picture, the National Provincial Bank stands on the corner of Station Road, there is a glimpse of Doar's grocery store and then the tall chimneys and profile of
Boots the Chemists - probably the building most missed by older Beestonians. The bus shelters clustered around the top of Church Street remind us that the
Square still had through traffic in both directions - the monument had been moved to Broadgate Recreation Ground two decades earlier to help handle the
increase in traffic - but today this whole area is pedestrianised and all of the buildings in the background and on the left are now gone, replaced by the
In this, the first section of an examination of the development of the High Road and the stories behind those who traded and lived there, we will take a look
at the part that has changed the most - the south side of The Square.
The South Side - this side of Beeston Square was completely cleared and rebuilt at the turn of the 1960s/1970s to form the shopping centre that, by about
forty years later, had become dated and in need of the facelift that was carried out as part of the arrival of the tramline which now passes
through Beeston. There will be many in Beeston who have no knowledge of the appearance of this area before 1970, an area which is still recalled with affection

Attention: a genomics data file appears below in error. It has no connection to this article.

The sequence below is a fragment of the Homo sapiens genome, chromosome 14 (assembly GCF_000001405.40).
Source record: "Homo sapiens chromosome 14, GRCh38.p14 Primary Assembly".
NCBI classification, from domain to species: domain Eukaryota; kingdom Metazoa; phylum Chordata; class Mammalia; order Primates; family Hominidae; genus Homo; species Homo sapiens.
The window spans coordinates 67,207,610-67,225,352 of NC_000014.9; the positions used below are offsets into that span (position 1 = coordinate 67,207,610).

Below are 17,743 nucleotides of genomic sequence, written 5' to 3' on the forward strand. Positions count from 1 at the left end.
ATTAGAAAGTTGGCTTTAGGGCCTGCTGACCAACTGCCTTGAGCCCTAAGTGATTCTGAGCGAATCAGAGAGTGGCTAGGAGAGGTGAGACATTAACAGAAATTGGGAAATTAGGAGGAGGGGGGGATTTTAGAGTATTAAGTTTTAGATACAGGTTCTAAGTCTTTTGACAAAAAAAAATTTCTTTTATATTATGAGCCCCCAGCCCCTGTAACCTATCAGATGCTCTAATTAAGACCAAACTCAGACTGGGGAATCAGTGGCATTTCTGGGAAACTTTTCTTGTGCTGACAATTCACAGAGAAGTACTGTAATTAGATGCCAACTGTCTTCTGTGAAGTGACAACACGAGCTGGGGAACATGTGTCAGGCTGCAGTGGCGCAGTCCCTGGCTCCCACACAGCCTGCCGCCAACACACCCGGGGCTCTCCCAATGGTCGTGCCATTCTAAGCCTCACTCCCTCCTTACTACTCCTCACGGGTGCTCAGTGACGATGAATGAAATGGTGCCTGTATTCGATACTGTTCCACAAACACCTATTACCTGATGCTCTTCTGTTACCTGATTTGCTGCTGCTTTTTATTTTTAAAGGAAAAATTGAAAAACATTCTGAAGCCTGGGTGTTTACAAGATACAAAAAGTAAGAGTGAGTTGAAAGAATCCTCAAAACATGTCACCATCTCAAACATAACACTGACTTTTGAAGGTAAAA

by many older residents. It certainly had an interesting history and our story will reveal some unexpected connections and some interesting lives amongst those
who were involved.
The south side consisted, essentially of two sections - the main part, to the left when viewed from the road (now, of course, pedestrianised) and running up
to Station Road on its eastern limit, is shown in this photograph, probably dating from 1964. By this date, the properties were already in the process of being acquired by
the local Council, in preparation for clearance and the development of the Shopping Centre and several of the properties had temporary occupancies, following the
departure of their previous occupants. Dominating the centre of the picture is the much loved Boots the Chemist building, then temporarily occupied by a domestic
appliance store. The bank is still in its position on the corner of Station Road and in between the two, is the lower profile building previous occupied for many